Kent M

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Re: CSV1A and low flow rate
« Reply #4 on: July 25, 2022, 08:20:29 PM »
The pump is a 15SQE-250 1HP.  I measured the amperage today while it was running at max - 7.8 amps.  The literature from Grundfos says 7.6 amps max for that pump, so it's pretty close.

I noticed that the adjusting bolt on the CSV1A was feeling rather rough while turning, so I disassembled it again and found that the bolt was damaged.  After replacing it with another 3/8-16 bolt and new nuts, it still doesn't feel "right".  Should the diaphragm assembly be movable by hand when the top bolt (on the assembly, not the adjusting bolt) is tight?  I can only get any movement of the white valve body by hand when the bolt is loosened.
« Last Edit: July 25, 2022, 08:38:22 PM by Kent M »

Cary Austin

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Re: CSV1A and low flow rate
« Reply #5 on: July 26, 2022, 06:49:33 AM »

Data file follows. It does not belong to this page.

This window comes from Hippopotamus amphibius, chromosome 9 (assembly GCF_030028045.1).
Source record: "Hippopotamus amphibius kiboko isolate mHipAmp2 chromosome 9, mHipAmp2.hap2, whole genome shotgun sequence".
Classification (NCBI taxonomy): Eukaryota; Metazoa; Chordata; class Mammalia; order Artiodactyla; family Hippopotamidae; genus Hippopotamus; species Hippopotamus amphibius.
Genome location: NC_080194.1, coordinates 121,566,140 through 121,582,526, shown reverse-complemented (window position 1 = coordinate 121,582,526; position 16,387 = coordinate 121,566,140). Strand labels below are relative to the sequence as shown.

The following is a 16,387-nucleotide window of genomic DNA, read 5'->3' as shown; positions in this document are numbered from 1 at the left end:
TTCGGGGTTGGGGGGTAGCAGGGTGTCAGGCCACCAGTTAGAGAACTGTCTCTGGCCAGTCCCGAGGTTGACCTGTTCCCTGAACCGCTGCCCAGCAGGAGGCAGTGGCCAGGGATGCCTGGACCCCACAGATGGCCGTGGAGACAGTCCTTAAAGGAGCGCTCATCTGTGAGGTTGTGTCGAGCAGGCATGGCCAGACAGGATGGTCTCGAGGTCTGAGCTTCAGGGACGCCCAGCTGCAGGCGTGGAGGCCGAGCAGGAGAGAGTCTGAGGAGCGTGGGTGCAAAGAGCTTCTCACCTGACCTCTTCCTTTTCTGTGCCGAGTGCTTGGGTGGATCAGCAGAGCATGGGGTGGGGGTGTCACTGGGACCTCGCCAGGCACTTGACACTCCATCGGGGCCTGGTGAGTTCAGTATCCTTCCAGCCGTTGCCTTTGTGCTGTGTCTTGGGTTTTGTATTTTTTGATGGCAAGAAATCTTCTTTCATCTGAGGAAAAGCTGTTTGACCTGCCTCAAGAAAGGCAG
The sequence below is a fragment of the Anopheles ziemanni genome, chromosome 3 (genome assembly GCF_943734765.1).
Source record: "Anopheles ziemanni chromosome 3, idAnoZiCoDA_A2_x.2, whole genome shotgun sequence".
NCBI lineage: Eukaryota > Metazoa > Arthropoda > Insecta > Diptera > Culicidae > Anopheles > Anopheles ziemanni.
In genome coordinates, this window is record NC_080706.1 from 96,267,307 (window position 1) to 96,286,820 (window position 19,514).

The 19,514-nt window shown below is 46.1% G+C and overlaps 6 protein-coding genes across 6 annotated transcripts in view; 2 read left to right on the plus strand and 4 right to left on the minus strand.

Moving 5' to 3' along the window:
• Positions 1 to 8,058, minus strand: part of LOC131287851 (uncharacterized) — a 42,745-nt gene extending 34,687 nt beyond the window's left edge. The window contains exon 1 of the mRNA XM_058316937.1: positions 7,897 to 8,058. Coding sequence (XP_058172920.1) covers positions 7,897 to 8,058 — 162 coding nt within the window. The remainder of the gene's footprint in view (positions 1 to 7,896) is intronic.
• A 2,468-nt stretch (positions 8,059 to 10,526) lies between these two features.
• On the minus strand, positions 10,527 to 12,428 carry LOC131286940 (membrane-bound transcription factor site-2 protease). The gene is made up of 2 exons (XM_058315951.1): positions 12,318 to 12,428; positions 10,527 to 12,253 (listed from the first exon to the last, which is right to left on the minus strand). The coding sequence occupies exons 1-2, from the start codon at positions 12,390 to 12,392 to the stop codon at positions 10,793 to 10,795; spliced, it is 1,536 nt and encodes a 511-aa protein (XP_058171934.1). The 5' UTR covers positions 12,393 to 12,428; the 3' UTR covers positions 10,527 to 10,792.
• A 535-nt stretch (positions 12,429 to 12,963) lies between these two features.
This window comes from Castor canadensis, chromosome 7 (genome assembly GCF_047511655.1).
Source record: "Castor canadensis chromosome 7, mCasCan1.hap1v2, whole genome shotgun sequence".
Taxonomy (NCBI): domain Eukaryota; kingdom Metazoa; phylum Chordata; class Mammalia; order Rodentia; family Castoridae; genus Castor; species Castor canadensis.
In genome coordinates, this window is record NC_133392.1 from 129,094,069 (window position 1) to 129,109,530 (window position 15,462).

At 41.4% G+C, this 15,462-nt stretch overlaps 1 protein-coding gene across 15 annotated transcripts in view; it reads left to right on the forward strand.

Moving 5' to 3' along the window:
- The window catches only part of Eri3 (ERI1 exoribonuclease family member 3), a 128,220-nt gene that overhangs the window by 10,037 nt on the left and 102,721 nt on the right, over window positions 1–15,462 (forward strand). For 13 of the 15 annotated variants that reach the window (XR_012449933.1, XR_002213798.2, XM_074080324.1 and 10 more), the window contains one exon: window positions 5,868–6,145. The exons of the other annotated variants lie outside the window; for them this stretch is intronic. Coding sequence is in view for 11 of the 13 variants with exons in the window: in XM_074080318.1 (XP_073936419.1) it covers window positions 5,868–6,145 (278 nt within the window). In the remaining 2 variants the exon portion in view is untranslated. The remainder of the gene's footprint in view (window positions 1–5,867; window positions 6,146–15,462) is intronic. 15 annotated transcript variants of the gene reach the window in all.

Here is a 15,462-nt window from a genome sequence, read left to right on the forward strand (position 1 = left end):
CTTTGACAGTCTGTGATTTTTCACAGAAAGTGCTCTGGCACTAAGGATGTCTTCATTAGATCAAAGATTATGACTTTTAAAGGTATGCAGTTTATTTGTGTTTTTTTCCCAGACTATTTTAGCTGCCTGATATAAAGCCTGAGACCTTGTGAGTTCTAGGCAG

The bolt and spring keep the white gut pack pushed open.  So, no you shouldn't be able to move it until you loosen the bolt.  7.6 amps means the pump is producing max flow.  Maybe the pumping level is deeper than before, there is a hole in the drop pipe, or a filter is clogged.

Kent M

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Re: CSV1A and low flow rate
« Reply #6 on: July 26, 2022, 11:48:13 AM »
There is something wrong with the CSV1A valve.  This morning I took it apart, put only the diaphragm and a flat sheet metal disk on top of it and reassembled.  The pump is pushing 12-14 gpm out the tank drain spigot through a 3/4" 50' garden hose, while holding 64 psi!  It's like a mini-fire hose!